Until the research reported in two papers published in today’s prestigious scientific journal - Nature, it had been presumed that in the chemical process of methylation(when a gene is turned on or turned off) a gene was stable and unchangeable.
However, arising from the findings of this research group at the European Molecular Biology Laboratory in Heidelberg in Germany which included Dr. George Reid, EMBL Professor in Heidelberg, it has been shown that this is not the case and that the methylation process is transient, cyclical and dynamic. This insight came from an approach of synchronising all cells in a population such that variations were made visible.
With the sequencing of the human genome the general public has become very aware that the answer to many diseases lies in our DNA. Crucially, only some of the total possibility of genes are expressed in any given tissue. For example, a protein that is active in a nerve cell is not expressed in the liver. The way in which this is controlled is a complex area that has attracted much research. One fundamental controlling factor is whether the DNA is tagged or modified in the region of a particular gene. This modification (methylation) is important not only in gene expression but also in ensuring that there is the right balance in the level of expression of proteins in different cells. For instance women with two chromosomes have one of these silenced by the same methylation tag such that they have one active X. chromosome as have men. The consequences of an excess level of expression is well know, for instance in Downs Syndrome where an extra chromosome is active.
One paper shows that this is a general phenomenon occurring at many different genes and in many different cell types. The second paper arises predominantly from the work of Raphael Metivier, a former Post Doctoral student of Professor Gannon, carried out in Rennes in France, which shows a mechanism for this newly described phenomenon.
Commenting on the papers, Professor Gannon, said, “ It is a great satisfaction to obtain results which were of the highest standards such that they were accepted in the most discerning journals. More significantly however, the new insights paves the way for research on methods to interfere with the methylation process. As this is central to the expression of genes which are important in cancer and development, it should prove to be a very fruitful area of research”.
Alva O'Cleirigh | alfa
Could this protein protect people against coronary artery disease?
17.11.2017 | University of North Carolina Health Care
Microbial resident enables beetles to feed on a leafy diet
17.11.2017 | Max-Planck-Institut für chemische Ökologie
The formation of stars in distant galaxies is still largely unexplored. For the first time, astron-omers at the University of Geneva have now been able to closely observe a star system six billion light-years away. In doing so, they are confirming earlier simulations made by the University of Zurich. One special effect is made possible by the multiple reflections of images that run through the cosmos like a snake.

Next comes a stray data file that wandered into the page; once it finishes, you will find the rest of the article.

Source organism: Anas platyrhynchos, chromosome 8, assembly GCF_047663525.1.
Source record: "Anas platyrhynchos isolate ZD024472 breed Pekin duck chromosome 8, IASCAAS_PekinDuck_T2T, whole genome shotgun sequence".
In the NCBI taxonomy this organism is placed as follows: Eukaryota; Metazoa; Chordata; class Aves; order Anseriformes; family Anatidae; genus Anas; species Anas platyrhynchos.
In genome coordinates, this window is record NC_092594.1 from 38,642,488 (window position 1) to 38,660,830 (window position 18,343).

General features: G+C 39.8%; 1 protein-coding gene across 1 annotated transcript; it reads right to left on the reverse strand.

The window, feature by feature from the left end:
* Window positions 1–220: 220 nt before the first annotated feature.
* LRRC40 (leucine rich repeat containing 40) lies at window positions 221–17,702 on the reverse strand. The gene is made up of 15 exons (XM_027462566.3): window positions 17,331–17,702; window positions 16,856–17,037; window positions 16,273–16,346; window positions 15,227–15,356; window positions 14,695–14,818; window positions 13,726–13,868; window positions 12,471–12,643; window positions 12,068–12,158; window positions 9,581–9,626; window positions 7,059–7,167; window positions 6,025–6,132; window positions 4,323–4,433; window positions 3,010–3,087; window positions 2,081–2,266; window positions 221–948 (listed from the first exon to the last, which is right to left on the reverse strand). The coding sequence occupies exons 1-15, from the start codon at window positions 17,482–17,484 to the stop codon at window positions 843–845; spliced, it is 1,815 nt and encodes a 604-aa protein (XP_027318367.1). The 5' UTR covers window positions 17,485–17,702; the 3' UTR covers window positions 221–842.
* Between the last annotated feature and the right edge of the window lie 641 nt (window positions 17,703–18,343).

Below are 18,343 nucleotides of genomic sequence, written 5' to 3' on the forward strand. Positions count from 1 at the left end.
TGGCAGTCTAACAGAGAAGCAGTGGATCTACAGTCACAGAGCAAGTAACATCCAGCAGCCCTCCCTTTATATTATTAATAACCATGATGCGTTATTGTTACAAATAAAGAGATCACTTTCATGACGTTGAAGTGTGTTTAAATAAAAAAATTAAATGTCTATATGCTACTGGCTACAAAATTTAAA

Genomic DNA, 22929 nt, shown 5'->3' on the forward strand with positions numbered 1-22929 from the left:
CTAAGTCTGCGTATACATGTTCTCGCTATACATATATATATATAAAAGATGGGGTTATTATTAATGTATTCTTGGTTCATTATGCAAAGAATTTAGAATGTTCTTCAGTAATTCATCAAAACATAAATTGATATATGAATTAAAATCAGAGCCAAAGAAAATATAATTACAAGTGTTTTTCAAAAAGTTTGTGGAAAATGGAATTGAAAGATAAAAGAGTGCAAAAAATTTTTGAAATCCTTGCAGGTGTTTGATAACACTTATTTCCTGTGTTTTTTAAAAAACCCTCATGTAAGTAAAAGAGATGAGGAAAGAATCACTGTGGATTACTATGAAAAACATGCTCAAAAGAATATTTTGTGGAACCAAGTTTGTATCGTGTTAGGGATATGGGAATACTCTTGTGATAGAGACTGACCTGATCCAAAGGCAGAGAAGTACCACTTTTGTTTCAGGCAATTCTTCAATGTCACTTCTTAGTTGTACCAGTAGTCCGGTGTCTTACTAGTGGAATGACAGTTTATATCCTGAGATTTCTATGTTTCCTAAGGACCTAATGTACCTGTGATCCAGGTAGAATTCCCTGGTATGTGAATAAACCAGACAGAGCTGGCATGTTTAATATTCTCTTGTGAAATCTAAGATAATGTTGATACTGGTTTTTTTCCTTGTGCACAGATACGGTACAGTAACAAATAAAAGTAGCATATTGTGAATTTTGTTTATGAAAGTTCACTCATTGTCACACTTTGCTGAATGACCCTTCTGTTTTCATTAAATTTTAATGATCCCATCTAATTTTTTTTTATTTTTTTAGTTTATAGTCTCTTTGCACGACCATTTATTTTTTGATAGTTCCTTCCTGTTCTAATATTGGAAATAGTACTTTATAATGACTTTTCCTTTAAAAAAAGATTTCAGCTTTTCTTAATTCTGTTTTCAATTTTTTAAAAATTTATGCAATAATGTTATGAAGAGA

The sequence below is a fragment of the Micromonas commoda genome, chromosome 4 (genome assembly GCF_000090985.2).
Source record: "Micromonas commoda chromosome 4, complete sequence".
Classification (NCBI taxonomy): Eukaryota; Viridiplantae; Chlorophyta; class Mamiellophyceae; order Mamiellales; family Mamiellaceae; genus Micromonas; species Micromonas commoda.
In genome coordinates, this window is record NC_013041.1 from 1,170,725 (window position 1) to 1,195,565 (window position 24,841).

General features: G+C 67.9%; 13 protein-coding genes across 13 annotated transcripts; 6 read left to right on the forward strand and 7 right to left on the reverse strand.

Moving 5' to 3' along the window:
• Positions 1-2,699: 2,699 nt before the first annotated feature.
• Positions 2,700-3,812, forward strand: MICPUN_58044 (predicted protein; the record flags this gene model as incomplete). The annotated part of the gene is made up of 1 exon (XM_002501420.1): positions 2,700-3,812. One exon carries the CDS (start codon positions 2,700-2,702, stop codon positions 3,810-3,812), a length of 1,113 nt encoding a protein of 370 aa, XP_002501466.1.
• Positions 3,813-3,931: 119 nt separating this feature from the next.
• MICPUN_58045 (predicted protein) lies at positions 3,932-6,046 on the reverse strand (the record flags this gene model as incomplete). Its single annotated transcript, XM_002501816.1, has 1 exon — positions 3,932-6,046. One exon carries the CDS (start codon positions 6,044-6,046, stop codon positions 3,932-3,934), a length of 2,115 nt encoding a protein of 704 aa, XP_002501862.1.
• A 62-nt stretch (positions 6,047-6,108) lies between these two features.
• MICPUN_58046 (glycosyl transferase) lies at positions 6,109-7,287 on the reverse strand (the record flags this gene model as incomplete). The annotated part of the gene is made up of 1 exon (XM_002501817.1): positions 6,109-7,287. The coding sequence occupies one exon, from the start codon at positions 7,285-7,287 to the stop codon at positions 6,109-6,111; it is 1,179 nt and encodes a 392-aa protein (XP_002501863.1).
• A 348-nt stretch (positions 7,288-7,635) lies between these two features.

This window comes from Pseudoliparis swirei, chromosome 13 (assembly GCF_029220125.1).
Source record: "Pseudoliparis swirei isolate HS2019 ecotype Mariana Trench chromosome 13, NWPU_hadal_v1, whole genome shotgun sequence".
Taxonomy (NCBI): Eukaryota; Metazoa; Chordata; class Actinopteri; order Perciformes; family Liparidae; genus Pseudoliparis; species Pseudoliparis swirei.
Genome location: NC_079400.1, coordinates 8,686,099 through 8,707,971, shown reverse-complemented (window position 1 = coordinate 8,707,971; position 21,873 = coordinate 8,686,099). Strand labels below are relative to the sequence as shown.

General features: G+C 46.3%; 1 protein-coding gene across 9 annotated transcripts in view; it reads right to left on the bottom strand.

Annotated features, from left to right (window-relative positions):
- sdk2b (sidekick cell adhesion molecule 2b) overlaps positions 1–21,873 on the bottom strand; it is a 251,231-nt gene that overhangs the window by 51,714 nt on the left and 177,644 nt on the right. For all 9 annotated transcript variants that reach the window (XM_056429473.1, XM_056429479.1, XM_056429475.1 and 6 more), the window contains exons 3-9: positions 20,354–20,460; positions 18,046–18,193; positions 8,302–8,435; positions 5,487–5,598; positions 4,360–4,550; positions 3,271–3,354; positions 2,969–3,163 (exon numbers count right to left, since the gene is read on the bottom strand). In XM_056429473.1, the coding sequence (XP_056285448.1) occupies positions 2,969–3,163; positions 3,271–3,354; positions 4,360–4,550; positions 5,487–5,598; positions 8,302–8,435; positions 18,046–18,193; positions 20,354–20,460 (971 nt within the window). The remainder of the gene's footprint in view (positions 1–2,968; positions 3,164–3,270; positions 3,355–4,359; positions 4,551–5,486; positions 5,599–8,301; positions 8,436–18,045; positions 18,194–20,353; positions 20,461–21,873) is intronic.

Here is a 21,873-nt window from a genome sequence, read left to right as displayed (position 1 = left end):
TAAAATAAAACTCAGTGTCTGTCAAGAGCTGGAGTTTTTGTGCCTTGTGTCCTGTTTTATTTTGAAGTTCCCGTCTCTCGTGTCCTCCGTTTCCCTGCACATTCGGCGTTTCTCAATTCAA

Today, astronomers have a pretty accurate idea of how stars were formed in the recent cosmic past. But do these laws also apply to older galaxies? For around a...
Just because someone is smart and well-motivated doesn't mean he or she can learn the visual skills needed to excel at tasks like matching fingerprints, interpreting medical X-rays, keeping track of aircraft on radar displays or forensic face matching.
That is the implication of a new study which shows for the first time that there is a broad range of differences in people's visual ability and that these...
Computer Tomography (CT) is a standard procedure in hospitals, but so far, the technology has not been suitable for imaging extremely small objects. In PNAS, a team from the Technical University of Munich (TUM) describes a Nano-CT device that creates three-dimensional x-ray images at resolutions up to 100 nanometers. The first test application: Together with colleagues from the University of Kassel and Helmholtz-Zentrum Geesthacht the researchers analyzed the locomotory system of a velvet worm.
During a CT analysis, the object under investigation is x-rayed and a detector measures the respective amount of radiation absorbed from various angles....
The quantum world is fragile; error correction codes are needed to protect the information stored in a quantum object from the deteriorating effects of noise. Quantum physicists in Innsbruck have developed a protocol to pass quantum information between differently encoded building blocks of a future quantum computer, such as processors and memories. Scientists may use this protocol in the future to build a data bus for quantum computers. The researchers have published their work in the journal Nature Communications.
Future quantum computers will be able to solve problems where conventional computers fail today. We are still far away from any large-scale implementation,...
Pillared graphene would transfer heat better if the theoretical material had a few asymmetric junctions that caused wrinkles, according to Rice University...
15.11.2017 | Event News
15.11.2017 | Event News
30.10.2017 | Event News
17.11.2017 | Physics and Astronomy
17.11.2017 | Health and Medicine
17.11.2017 | Studies and Analyses